What do you do when your car is making a funny noise, having engine trouble, or in need of body work? Take it to your local body shop or car mechanic, of course! The problem is that you may not know what’s wrong with your car, so you have no idea if the “issue” the mechanic tells you need fixing is actually the real problem. You can never be truly sure what’s wrong (unless you’re a car expert), so you essentially have to take the mechanic’s word.
Sadly, this can often lead to scams and fraud. Many dishonest mechanics and body shops take advantage of our lack of knowledge to over-charge, raise prices, and sometimes even damage another part of your car while fixing one. If you want to avoid bodyshop fraud, scams, and mis-repairs, here are a few tips:

  1. Understand labor costs – The labor cost for a mechanic can be anywhere from $40 to $90 per hour. You’ll often spend more on labor than on parts, so be prepared to factor that in when checking over the bill. When getting the estimate, make sure to ask how much the labor costs are. It will help you know exactly what’s included in your final bill. The final bill shouldn’t be more than 10-20% higher than the estimate, and go over the bill/estimate to see all the labor and parts charges.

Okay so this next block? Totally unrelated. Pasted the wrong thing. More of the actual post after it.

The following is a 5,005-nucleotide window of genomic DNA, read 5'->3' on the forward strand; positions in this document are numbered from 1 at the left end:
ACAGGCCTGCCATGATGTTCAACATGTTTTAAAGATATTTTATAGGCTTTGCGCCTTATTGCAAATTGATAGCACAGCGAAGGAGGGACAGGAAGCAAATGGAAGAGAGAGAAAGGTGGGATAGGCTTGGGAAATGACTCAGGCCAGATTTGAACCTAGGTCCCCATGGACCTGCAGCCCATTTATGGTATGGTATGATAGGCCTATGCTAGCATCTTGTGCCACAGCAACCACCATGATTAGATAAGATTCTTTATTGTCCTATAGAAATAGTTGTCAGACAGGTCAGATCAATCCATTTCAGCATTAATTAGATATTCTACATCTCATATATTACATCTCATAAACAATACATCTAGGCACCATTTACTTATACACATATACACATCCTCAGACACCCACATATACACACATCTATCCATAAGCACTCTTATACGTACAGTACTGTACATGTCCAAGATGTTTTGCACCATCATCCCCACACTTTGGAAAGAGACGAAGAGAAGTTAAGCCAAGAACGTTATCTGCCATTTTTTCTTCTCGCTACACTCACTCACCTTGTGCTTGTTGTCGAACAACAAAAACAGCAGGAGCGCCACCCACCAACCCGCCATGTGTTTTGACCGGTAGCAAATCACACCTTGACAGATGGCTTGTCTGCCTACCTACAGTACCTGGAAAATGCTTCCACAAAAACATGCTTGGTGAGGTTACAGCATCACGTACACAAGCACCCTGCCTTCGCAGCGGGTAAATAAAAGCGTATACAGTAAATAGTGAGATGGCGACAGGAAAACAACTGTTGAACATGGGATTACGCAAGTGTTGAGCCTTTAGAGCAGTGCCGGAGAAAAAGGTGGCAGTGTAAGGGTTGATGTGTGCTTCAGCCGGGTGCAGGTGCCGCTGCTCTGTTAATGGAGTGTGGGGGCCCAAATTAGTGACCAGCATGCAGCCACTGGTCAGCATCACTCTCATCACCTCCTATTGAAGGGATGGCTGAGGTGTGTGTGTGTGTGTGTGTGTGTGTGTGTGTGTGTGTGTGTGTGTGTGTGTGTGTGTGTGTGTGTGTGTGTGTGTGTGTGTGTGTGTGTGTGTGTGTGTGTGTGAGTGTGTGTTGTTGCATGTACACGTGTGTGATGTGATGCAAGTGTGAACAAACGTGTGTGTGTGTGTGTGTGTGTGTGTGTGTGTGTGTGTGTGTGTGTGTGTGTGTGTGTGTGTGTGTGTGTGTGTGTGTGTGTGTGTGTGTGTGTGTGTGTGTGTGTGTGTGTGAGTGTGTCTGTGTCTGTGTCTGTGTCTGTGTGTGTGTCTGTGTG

2. Avoid flat rates – Some body shops charge a flat rate for car repairs. These rates are based on the vehicle (year, make, and model) as well as the job to be done. You’re paying for the estimated time a mechanic will make to do the job on the vehicle. But most good mechanics can finish the job well before the estimated time. You may end up paying for an extra hour or two than was needed to finish the repairs.
  3. Analyze the body shop thoroughly – A dirty, messy body shop isn’t necessarily going to be one run by scam artists, but it could be an indication the management and technicians aren’t concerned about professionalism and presentation. You should try to find a body shop that is clean, organized, and run by professional management. The shop should also have proper certifications (with the AAA, ASE-certified technicians, etc.), and adhere to the Motorist Assurance Program Code of Ethics. Check the body shop’s rating on the Better Business Bureau, as well as their online reviews.
  4. Find someone to build a relationship with – Ask your friends and family for recommendations on honest mechanics and technicians. Take your car to that body shop every time, and build a relationship with the technicians and management. Price or advertisements shouldn’t dictate your choice of bodyshop—always work with someone you know you can trust, even if it’s on someone else’s recommendation.

Be smart when shopping for a body shop, and you may find yourself in a happy, satisfying relationship with your mechanic that will last for years to come!